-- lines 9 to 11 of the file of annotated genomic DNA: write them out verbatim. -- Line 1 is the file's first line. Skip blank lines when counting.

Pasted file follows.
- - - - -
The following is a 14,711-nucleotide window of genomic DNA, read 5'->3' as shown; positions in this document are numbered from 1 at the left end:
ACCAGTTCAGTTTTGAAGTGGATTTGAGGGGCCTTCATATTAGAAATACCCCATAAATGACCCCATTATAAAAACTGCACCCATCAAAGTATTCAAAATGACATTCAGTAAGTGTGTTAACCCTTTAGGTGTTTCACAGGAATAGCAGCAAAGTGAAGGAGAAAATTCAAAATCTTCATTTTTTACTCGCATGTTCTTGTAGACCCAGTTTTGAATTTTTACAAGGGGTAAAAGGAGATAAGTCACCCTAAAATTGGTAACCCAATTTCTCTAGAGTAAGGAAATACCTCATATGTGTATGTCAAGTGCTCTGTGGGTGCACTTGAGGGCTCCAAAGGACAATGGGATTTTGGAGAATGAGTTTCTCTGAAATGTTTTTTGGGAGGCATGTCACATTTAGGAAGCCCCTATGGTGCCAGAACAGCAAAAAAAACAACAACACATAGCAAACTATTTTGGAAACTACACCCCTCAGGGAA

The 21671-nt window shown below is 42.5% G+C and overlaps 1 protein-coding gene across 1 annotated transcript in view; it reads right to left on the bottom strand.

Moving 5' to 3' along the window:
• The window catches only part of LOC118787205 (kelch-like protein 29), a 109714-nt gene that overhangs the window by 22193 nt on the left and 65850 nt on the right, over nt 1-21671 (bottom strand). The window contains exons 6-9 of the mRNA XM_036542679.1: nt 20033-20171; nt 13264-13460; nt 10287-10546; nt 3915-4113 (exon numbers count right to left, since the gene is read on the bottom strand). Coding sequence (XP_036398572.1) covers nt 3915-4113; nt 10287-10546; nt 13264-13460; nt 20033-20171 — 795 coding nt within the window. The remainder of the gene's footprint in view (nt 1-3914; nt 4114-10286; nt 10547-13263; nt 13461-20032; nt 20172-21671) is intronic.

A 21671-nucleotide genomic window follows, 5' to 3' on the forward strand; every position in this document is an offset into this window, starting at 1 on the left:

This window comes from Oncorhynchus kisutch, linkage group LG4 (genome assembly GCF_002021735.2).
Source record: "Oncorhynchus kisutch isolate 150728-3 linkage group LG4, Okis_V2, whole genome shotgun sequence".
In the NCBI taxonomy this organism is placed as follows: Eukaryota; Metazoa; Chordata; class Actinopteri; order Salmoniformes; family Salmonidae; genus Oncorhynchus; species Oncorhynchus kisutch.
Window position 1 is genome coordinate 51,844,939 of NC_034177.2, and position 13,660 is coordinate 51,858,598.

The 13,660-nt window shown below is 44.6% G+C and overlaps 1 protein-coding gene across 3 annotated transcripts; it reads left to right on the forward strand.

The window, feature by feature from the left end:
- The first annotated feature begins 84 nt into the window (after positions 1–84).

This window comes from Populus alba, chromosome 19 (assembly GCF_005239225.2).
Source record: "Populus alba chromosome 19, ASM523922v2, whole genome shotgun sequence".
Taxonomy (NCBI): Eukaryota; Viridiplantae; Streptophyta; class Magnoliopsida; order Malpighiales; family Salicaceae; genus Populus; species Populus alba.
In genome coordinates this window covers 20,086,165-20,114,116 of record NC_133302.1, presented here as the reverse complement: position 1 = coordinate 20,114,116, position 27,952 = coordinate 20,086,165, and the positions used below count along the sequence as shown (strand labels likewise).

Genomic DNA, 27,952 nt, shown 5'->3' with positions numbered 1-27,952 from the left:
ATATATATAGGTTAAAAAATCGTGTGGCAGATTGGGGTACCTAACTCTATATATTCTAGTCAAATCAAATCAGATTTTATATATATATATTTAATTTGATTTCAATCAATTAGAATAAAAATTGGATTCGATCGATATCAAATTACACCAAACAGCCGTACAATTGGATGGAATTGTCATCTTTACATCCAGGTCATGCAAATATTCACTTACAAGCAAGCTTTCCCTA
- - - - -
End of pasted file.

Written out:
In the NCBI taxonomy this organism is placed as follows: Eukaryota; Metazoa; Chordata; class Actinopteri; order Salmoniformes; family Salmonidae; genus Oncorhynchus; species Oncorhynchus kisutch.
Window position 1 is genome coordinate 51,844,939 of NC_034177.2, and position 13,660 is coordinate 51,858,598.

The 13,660-nt window shown below is 44.6% G+C and overlaps 1 protein-coding gene across 3 annotated transcripts; it reads left to right on the forward strand.